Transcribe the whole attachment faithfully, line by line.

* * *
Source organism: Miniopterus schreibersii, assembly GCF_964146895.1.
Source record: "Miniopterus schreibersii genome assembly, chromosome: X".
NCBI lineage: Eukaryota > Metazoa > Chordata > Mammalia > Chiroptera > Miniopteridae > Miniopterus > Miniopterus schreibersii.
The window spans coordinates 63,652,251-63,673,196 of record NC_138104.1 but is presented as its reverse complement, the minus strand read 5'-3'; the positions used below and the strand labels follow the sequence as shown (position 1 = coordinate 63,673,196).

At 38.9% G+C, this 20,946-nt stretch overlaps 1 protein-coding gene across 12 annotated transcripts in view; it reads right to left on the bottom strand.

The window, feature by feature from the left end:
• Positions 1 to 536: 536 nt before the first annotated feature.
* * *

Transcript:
Source organism: Miniopterus schreibersii, assembly GCF_964146895.1.
Source record: "Miniopterus schreibersii genome assembly, chromosome: X".
NCBI lineage: Eukaryota > Metazoa > Chordata > Mammalia > Chiroptera > Miniopteridae > Miniopterus > Miniopterus schreibersii.
The window spans coordinates 63,652,251-63,673,196 of record NC_138104.1 but is presented as its reverse complement, the minus strand read 5'-3'; the positions used below and the strand labels follow the sequence as shown (position 1 = coordinate 63,673,196).

At 38.9% G+C, this 20,946-nt stretch overlaps 1 protein-coding gene across 12 annotated transcripts in view; it reads right to left on the bottom strand.

The window, feature by feature from the left end:
• Positions 1 to 536: 536 nt before the first annotated feature.